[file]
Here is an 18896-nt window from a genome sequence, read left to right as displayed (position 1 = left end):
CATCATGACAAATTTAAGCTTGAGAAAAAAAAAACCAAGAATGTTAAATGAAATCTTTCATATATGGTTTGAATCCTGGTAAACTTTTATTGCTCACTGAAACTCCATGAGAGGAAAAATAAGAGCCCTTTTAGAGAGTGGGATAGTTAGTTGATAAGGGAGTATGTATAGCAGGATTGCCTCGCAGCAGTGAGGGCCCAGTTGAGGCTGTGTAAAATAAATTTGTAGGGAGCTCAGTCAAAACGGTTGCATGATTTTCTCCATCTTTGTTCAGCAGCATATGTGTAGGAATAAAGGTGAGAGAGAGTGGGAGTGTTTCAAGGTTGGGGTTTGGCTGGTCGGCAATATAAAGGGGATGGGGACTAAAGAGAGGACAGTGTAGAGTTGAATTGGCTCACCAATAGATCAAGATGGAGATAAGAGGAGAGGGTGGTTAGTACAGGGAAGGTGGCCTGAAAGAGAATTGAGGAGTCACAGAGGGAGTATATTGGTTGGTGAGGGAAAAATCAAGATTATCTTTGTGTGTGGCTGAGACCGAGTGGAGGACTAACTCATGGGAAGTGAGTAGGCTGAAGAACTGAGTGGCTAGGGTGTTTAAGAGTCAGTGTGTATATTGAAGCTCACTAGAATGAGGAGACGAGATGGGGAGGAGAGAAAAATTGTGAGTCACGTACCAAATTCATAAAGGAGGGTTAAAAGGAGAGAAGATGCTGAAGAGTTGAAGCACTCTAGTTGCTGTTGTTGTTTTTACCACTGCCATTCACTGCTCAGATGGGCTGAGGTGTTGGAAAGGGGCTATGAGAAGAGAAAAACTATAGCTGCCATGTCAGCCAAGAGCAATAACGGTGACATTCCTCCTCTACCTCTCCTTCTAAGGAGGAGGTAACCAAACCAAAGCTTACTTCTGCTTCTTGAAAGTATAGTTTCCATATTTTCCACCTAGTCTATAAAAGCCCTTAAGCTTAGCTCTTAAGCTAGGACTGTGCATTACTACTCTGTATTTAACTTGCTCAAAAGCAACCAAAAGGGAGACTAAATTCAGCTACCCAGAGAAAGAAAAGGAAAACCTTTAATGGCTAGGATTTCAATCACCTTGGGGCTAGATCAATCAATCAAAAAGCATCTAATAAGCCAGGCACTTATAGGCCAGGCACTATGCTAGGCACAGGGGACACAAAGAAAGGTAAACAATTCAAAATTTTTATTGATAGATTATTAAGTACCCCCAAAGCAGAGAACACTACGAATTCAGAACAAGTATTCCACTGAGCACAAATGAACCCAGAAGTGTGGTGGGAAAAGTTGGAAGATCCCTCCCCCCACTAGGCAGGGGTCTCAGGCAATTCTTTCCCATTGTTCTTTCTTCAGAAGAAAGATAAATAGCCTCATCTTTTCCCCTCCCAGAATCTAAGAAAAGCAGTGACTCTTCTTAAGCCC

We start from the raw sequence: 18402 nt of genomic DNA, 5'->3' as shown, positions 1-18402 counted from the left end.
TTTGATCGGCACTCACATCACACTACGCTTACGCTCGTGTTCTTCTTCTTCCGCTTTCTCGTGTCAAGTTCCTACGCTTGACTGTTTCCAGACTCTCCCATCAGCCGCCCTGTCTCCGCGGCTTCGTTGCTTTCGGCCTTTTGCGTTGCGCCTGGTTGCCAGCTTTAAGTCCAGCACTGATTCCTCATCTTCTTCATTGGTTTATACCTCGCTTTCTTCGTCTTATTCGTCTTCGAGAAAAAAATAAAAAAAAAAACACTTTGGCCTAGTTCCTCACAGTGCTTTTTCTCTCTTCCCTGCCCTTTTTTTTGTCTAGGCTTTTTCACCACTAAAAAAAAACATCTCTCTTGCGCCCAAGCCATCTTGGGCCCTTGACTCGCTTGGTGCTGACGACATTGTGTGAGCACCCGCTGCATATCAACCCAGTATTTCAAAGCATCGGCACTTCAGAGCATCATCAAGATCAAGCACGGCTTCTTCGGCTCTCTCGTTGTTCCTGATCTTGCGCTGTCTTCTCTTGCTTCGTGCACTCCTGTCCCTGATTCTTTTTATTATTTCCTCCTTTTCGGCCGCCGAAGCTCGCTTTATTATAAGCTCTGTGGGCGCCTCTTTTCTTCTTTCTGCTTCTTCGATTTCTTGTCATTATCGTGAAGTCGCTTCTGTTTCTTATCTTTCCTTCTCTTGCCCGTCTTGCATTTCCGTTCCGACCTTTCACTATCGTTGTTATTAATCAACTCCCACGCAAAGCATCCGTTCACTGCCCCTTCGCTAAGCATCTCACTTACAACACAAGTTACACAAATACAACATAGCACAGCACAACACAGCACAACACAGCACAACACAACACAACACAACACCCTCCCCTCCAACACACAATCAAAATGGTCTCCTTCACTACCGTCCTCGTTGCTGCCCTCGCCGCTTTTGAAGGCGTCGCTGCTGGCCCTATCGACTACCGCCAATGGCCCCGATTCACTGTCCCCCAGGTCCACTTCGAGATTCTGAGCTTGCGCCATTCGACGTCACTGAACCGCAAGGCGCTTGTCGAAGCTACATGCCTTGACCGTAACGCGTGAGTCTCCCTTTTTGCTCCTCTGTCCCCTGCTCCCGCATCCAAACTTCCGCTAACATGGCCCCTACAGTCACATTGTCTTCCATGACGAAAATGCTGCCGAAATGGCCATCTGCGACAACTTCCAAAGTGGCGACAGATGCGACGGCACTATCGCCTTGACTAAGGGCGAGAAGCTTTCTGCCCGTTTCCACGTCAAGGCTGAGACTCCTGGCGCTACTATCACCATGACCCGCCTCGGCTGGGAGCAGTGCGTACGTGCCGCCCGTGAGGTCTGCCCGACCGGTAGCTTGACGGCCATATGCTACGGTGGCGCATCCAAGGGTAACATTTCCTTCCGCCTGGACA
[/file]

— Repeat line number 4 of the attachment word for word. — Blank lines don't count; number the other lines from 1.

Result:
TTTGATCGGCACTCACATCACACTACGCTTACGCTCGTGTTCTTCTTCTTCCGCTTTCTCGTGTCAAGTTCCTACGCTTGACTGTTTCCAGACTCTCCCATCAGCCGCCCTGTCTCCGCGGCTTCGTTGCTTTCGGCCTTTTGCGTTGCGCCTGGTTGCCAGCTTTAAGTCCAGCACTGATTCCTCATCTTCTTCATTGGTTTATACCTCGCTTTCTTCGTCTTATTCGTCTTCGAGAAAAAAATAAAAAAAAAAACACTTTGGCCTAGTTCCTCACAGTGCTTTTTCTCTCTTCCCTGCCCTTTTTTTTGTCTAGGCTTTTTCACCACTAAAAAAAAACATCTCTCTTGCGCCCAAGCCATCTTGGGCCCTTGACTCGCTTGGTGCTGACGACATTGTGTGAGCACCCGCTGCATATCAACCCAGTATTTCAAAGCATCGGCACTTCAGAGCATCATCAAGATCAAGCACGGCTTCTTCGGCTCTCTCGTTGTTCCTGATCTTGCGCTGTCTTCTCTTGCTTCGTGCACTCCTGTCCCTGATTCTTTTTATTATTTCCTCCTTTTCGGCCGCCGAAGCTCGCTTTATTATAAGCTCTGTGGGCGCCTCTTTTCTTCTTTCTGCTTCTTCGATTTCTTGTCATTATCGTGAAGTCGCTTCTGTTTCTTATCTTTCCTTCTCTTGCCCGTCTTGCATTTCCGTTCCGACCTTTCACTATCGTTGTTATTAATCAACTCCCACGCAAAGCATCCGTTCACTGCCCCTTCGCTAAGCATCTCACTTACAACACAAGTTACACAAATACAACATAGCACAGCACAACACAGCACAACACAGCACAACACAACACAACACAACACCCTCCCCTCCAACACACAATCAAAATGGTCTCCTTCACTACCGTCCTCGTTGCTGCCCTCGCCGCTTTTGAAGGCGTCGCTGCTGGCCCTATCGACTACCGCCAATGGCCCCGATTCACTGTCCCCCAGGTCCACTTCGAGATTCTGAGCTTGCGCCATTCGACGTCACTGAACCGCAAGGCGCTTGTCGAAGCTACATGCCTTGACCGTAACGCGTGAGTCTCCCTTTTTGCTCCTCTGTCCCCTGCTCCCGCATCCAAACTTCCGCTAACATGGCCCCTACAGTCACATTGTCTTCCATGACGAAAATGCTGCCGAAATGGCCATCTGCGACAACTTCCAAAGTGGCGACAGATGCGACGGCACTATCGCCTTGACTAAGGGCGAGAAGCTTTCTGCCCGTTTCCACGTCAAGGCTGAGACTCCTGGCGCTACTATCACCATGACCCGCCTCGGCTGGGAGCAGTGCGTACGTGCCGCCCGTGAGGTCTGCCCGACCGGTAGCTTGACGGCCATATGCTACGGTGGCGCATCCAAGGGTAACATTTCCTTCCGCCTGGACA